- Joe Cronin
Don Johnson said he will be skipping his daughter's big screen debut as Anastasia Steele when the film hits theaters next year - but not because he can't handle see Dakota in the racy role.
"I probably will not see it just because it's not a movie I would see," he said, during an interview on "Good Morning Britain" this week. "I've never seen 'The Vampire Diaries,' I've never seen 'Twilight.' It's in a category of films that I just ...
Copyright 2014 by NBC Universal, Inc. All rights reserved.
This material may not be published, broadcast, rewritten or redistributed. »
- email@example.com (AccessHollywood.com Editorial Staff)
While visiting our usual YouTube haunts, we came across eOne Australia's page and found some interesting news regarding when our fellow fiends Down Under will be able to check out the surprisingly good "From Dusk Till Dawn: The Series" on home video.
Look for Season 1 of El Rey Network's first original series, "From Dusk Till Dawn," on Blu-ray, DVD, and Digital on September 24th in Australia. It hits the Us on September 16th, and you can pre-order it now.
No specs for either release are available yet, but stay tuned.
“From Dusk Till Dawn: The Series” stars D.J. Cotrona as Seth Gecko and Zane Holtz as his brother, Richard (“Richie”). Other cast members include Jesse Garcia, Eiza González, Wilmer Valderrama, Adrianne Palicki, Jake Busey, Don Johnson, Madison Davenport, Lane Garrison, Robert Patrick, and Brandon Soo Hoo.
In this supernatural crime series, Seth Gecko (Cotrona) and his violent, unpredictable brother, »
- Debi Moore
Confused suspense drama starts out gripping and descends into a moral muddle that a very good performance by Michael C. Hall cannot quite overcome. I’m “biast” (pro): nothing
I’m “biast” (con): nothing
I have not read the source material
(what is this about? see my critic’s minifesto)
Richard Dane once shot a man in his living room, just for having B&E’d into his home where his wife and their young child were sleeping in the middle of the night. But Richard (Michael C. Hall: Gamer, Paycheck) is a decent man, and though the police assure him that he was well within his rights to protect himself and his family, and he is certainly not going to be charged with any crime, he is shaken to the core.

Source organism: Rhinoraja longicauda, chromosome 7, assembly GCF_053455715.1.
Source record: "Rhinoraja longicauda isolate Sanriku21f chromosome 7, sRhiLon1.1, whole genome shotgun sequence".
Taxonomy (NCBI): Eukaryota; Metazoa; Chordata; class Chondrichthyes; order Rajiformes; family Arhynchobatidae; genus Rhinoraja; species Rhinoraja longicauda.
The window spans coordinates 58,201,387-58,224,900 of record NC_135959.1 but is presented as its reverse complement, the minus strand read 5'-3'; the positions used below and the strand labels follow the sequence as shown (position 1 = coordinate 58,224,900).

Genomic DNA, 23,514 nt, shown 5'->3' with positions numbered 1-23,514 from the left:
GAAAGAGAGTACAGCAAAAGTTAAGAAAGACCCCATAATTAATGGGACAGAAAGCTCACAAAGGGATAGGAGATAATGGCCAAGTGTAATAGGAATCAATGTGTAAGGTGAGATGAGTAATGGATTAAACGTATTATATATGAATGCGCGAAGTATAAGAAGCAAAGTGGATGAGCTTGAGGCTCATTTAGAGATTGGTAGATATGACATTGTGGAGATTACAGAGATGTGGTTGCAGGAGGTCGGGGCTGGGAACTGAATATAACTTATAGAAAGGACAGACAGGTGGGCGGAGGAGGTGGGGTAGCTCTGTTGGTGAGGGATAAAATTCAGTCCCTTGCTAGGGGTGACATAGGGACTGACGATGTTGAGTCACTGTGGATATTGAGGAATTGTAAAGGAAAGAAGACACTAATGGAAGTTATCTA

This isn’t a thing that The Movies usually deal with, not on the scale »
- MaryAnn Johanson
Who knew they were friends? Will Arnett and Don Johnson showed what a small town Hollywood really is when they stepped out together in Portofino, Italy, earlier this week. The two appear to be vacationing there with other pals and loved ones, including Johnson's second wife, Kelley Phleger. The Arrested Development star, 44, and the Miami Vice alum, 64, were photographed strolling through the coastal village on Monday, June 23. Both were dressed casually—Arnett in a green T-shirt and gray shorts, and Johnson in a gray T-shirt, [...] »
Director Jim Mickle is beginning to form a reputation for himself, in constantly producing unique, creative productions, that can’t be confined to any one genre. Following on from We Are What Are, his latest, Cold in July, also epitomises this fact – though sadly such ingenuity can make his films somewhat difficult to sell to financiers.
“The fact it wasn’t a horror film made it tough,” he explained. “You can bend the rules a little more easily in horror and fans are more accepting, and financiers are a little more accepting. This is a little tougher because it had a foot in the horror genre, but also had a foot in so many other spots that people didn’t want to wholesale finance the thing because of that. There were so many years being so frustrated about this.”
- Stefan Pape
With last year's We Are What We Are, director Jim Mickle produced a near-miracle – a remake of a recent classic that was not only acclaimed, but did something genuinely innovative with its source material. Finally arriving on screens after several years in the making, his fourth feature Cold in July is a gripping and stylish western noir that blends the small-town malevolence of David Cronenberg's A History of Violence with a sinewy B-movie efficiency that recalls other recent potboiler adaptations like The Lincoln Lawyer.
Michael C Hall is Richard Dane, a meek everyman whose life begins to come apart after he accidentally shoots dead an intruder in his home. "My finger slipped," he says blankly, too shell-shocked to accept any of the hero credit his »
Where Hollywood appears to have largely abandoned the thriller genre in favour of ever bigger action adventures and sequels, indie filmmakers have stepped in to fill the breach. Earlier this year saw the release of Jeremy Saulnier's quirky low-budget genre piece Blue Ruin - a satisfyingly grisly thriller with a great everyman performance from Macon Blair.